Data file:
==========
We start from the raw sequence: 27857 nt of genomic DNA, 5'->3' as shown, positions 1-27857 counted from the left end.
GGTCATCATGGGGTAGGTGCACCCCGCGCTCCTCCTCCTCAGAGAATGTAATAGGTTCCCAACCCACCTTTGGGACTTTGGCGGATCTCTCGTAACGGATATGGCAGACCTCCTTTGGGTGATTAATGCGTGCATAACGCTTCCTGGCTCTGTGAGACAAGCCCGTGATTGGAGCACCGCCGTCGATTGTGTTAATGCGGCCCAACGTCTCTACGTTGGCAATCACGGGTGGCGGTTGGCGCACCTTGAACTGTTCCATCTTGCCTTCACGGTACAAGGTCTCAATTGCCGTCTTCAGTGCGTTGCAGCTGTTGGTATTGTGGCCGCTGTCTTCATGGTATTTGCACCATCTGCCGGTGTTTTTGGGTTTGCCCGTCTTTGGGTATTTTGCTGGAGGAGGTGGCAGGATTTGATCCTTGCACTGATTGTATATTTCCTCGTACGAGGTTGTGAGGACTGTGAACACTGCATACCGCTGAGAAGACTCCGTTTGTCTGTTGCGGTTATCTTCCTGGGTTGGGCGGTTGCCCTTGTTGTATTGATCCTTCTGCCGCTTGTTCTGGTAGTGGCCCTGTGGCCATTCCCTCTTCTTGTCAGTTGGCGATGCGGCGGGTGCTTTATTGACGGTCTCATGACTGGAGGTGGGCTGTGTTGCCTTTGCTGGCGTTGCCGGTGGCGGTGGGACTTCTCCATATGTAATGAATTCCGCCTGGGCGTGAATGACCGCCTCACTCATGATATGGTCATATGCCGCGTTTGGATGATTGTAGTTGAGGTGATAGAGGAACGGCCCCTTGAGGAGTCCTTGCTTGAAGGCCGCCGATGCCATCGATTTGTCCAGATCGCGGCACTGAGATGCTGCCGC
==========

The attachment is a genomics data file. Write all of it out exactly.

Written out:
We start from the raw sequence: 27857 nt of genomic DNA, 5'->3' as shown, positions 1-27857 counted from the left end.
GGTCATCATGGGGTAGGTGCACCCCGCGCTCCTCCTCCTCAGAGAATGTAATAGGTTCCCAACCCACCTTTGGGACTTTGGCGGATCTCTCGTAACGGATATGGCAGACCTCCTTTGGGTGATTAATGCGTGCATAACGCTTCCTGGCTCTGTGAGACAAGCCCGTGATTGGAGCACCGCCGTCGATTGTGTTAATGCGGCCCAACGTCTCTACGTTGGCAATCACGGGTGGCGGTTGGCGCACCTTGAACTGTTCCATCTTGCCTTCACGGTACAAGGTCTCAATTGCCGTCTTCAGTGCGTTGCAGCTGTTGGTATTGTGGCCGCTGTCTTCATGGTATTTGCACCATCTGCCGGTGTTTTTGGGTTTGCCCGTCTTTGGGTATTTTGCTGGAGGAGGTGGCAGGATTTGATCCTTGCACTGATTGTATATTTCCTCGTACGAGGTTGTGAGGACTGTGAACACTGCATACCGCTGAGAAGACTCCGTTTGTCTGTTGCGGTTATCTTCCTGGGTTGGGCGGTTGCCCTTGTTGTATTGATCCTTCTGCCGCTTGTTCTGGTAGTGGCCCTGTGGCCATTCCCTCTTCTTGTCAGTTGGCGATGCGGCGGGTGCTTTATTGACGGTCTCATGACTGGAGGTGGGCTGTGTTGCCTTTGCTGGCGTTGCCGGTGGCGGTGGGACTTCTCCATATGTAATGAATTCCGCCTGGGCGTGAATGACCGCCTCACTCATGATATGGTCATATGCCGCGTTTGGATGATTGTAGTTGAGGTGATAGAGGAACGGCCCCTTGAGGAGTCCTTGCTTGAAGGCCGCCGATGCCATCGATTTGTCCAGATCGCGGCACTGAGATGCTGCCGC